Congratulations to “The Little City” of Falls Church, including its economic development office and Economic Development Authority (EDA), for its robust and highly-successful effort to market itself and its outstanding restaurants and community assets to attendees of the 24th annual Washington Area Music Association’s Wammies awards fete at the City’s State Theatre last Sunday night.
Long-time readers of this editorial space will recall that for years we have chastised the City for failing to take advantage of the fact that one of the Washington, D.C. area’s premiere social events, the Wammies, have been held in its lap at the State Theatre.
We’re glad that someone was paying attention, and that the effort, buoyed by a $3,000 contribution from the EDA, joined with the recent conclusion of another EDA effort, the “branding” campaign that produced the slogan, “The Little City,” made a big splash at this year’s event.
The result was that, at the Wammies, the phrase, “The Little City” was heard over and over from the stage as Mayor Robin Gardner opened the event with a welcome, Former Vice Mayor Lindy Hockenberry presented one of the awards and other luminaries from throughout the region picked up on the theme.
Suddenly, Falls Church went from being an invisible component of the event to being a powerful presence. Musical types being as unpretentious and friendly as they are, they were delighted that the host city would take the trouble to acknowledge their big annual event.
Of course, in addition to the City, the Falls Church News-Press did its part, too, hosting the VIP Reception before the event at Argia’s Restaurant, a few doors down from the State. It provided an opportunity for the mayor and other key City officials to schmooze with the event’s VIPs, including nominees, presenters and the media from throughout the region.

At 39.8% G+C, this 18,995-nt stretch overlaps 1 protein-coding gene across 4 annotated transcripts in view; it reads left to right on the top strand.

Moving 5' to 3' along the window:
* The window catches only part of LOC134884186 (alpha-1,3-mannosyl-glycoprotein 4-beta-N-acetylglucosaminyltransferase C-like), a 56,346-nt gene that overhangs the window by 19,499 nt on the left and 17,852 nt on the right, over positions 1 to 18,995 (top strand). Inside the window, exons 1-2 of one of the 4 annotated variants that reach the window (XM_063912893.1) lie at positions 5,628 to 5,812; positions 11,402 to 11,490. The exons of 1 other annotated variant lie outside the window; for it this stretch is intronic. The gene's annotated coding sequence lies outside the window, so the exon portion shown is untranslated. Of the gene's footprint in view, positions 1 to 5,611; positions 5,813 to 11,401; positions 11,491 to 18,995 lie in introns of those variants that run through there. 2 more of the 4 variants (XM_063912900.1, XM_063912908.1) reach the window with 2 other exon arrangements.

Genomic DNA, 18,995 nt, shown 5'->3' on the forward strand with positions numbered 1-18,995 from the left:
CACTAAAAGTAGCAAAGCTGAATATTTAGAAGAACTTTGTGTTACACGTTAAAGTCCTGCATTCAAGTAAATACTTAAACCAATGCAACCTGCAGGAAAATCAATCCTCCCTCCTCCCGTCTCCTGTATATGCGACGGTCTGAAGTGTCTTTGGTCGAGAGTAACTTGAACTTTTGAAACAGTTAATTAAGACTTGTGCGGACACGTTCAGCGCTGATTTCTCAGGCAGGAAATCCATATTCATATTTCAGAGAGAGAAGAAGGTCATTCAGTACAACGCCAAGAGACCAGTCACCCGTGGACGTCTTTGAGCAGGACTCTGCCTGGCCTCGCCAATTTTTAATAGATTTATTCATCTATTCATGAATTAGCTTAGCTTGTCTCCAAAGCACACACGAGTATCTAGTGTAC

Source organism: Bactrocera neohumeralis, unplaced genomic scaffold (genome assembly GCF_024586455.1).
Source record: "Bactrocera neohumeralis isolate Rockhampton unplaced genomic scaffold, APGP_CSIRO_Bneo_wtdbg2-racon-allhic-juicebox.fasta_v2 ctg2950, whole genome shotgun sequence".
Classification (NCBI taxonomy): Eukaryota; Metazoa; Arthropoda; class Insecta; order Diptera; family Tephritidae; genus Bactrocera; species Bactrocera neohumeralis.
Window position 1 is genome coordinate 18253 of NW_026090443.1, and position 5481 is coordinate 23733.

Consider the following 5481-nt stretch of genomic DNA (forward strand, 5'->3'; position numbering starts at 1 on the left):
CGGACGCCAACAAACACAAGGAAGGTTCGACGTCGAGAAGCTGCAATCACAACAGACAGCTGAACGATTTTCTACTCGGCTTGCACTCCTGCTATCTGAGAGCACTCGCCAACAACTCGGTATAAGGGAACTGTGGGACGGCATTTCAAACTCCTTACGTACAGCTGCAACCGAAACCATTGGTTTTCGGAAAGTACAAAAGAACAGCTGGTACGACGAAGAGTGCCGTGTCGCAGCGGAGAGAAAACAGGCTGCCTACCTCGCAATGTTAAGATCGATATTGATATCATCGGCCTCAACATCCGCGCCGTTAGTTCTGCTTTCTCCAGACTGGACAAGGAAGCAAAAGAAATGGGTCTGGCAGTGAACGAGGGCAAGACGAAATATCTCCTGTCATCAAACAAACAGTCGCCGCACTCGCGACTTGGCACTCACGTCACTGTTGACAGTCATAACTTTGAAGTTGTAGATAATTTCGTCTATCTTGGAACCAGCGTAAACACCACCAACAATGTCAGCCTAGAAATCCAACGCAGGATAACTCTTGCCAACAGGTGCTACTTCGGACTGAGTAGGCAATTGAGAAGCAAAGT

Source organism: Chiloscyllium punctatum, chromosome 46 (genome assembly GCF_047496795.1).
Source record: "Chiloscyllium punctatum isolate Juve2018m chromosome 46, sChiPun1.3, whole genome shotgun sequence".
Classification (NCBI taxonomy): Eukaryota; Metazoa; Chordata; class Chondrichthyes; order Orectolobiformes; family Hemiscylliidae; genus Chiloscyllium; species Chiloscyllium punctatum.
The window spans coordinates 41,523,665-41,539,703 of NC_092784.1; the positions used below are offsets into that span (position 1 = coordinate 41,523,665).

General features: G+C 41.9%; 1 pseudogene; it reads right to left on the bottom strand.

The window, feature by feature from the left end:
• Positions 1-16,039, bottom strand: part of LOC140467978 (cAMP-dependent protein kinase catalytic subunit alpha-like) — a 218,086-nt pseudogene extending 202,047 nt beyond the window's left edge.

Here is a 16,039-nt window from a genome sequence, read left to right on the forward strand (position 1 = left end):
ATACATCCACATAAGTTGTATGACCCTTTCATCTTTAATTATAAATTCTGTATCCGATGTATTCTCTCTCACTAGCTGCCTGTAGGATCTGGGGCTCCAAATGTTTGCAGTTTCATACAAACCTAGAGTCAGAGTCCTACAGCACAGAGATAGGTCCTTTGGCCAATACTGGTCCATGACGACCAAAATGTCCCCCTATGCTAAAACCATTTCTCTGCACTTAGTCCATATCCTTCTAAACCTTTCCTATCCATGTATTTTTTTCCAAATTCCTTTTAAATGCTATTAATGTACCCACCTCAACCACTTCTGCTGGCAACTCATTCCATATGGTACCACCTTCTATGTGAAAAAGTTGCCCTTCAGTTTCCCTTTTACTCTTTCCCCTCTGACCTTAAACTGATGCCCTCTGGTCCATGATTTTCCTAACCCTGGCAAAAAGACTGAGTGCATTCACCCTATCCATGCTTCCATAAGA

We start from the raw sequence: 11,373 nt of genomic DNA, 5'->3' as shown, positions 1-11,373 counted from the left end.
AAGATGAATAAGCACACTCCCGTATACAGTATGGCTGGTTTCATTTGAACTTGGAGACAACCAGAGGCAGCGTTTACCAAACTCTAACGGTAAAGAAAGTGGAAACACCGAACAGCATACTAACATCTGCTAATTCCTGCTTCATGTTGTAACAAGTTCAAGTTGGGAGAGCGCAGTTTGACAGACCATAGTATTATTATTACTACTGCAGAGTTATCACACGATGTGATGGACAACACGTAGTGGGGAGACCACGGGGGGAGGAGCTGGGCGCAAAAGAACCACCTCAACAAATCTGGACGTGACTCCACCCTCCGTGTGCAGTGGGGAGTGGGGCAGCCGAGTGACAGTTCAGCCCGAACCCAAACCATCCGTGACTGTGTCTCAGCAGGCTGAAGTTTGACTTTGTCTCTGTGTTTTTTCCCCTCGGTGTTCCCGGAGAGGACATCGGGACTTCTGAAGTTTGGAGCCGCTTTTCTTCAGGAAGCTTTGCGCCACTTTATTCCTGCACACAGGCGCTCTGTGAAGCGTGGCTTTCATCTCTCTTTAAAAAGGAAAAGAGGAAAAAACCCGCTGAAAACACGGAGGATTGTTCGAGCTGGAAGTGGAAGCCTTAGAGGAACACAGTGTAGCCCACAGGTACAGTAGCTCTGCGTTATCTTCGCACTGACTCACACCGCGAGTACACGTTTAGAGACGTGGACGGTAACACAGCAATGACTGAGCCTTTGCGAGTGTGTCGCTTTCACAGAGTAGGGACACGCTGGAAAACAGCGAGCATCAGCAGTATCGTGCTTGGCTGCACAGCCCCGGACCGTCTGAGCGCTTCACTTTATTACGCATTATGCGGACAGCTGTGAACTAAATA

This created, for example, the opportunity for Tinner Hill Foundation organizers to inform and educate the reception attendees about the annual Blues Festival that they sponsor at Cherry Hill Park in the summer.
The News-Press also provided gift, or “swag,” bags for all the reception attendees, more than 125 in all, that were filled with promotional items from local Falls Church businesses, and promotional City-related items, such as the Blues Festival.
Both the News-Press and the City also had full-page ads in the Wammies official program.
The success of the City’s and News-Press’ marketing efforts at this year’s Wammies should not be lost on anyone. It underscores our point that, other than providing for the needs of the school system, little is more important, and little can do more to bring new revenues and interest to Falls Church than to expand its economic development efforts.
All involved will learn from last weekend’s efforts better and even more effective ways of selling the benefits of Falls Church to those beyond its borders. Let’s see how this lesson will be applied to the Memorial Day Parade in just a few months.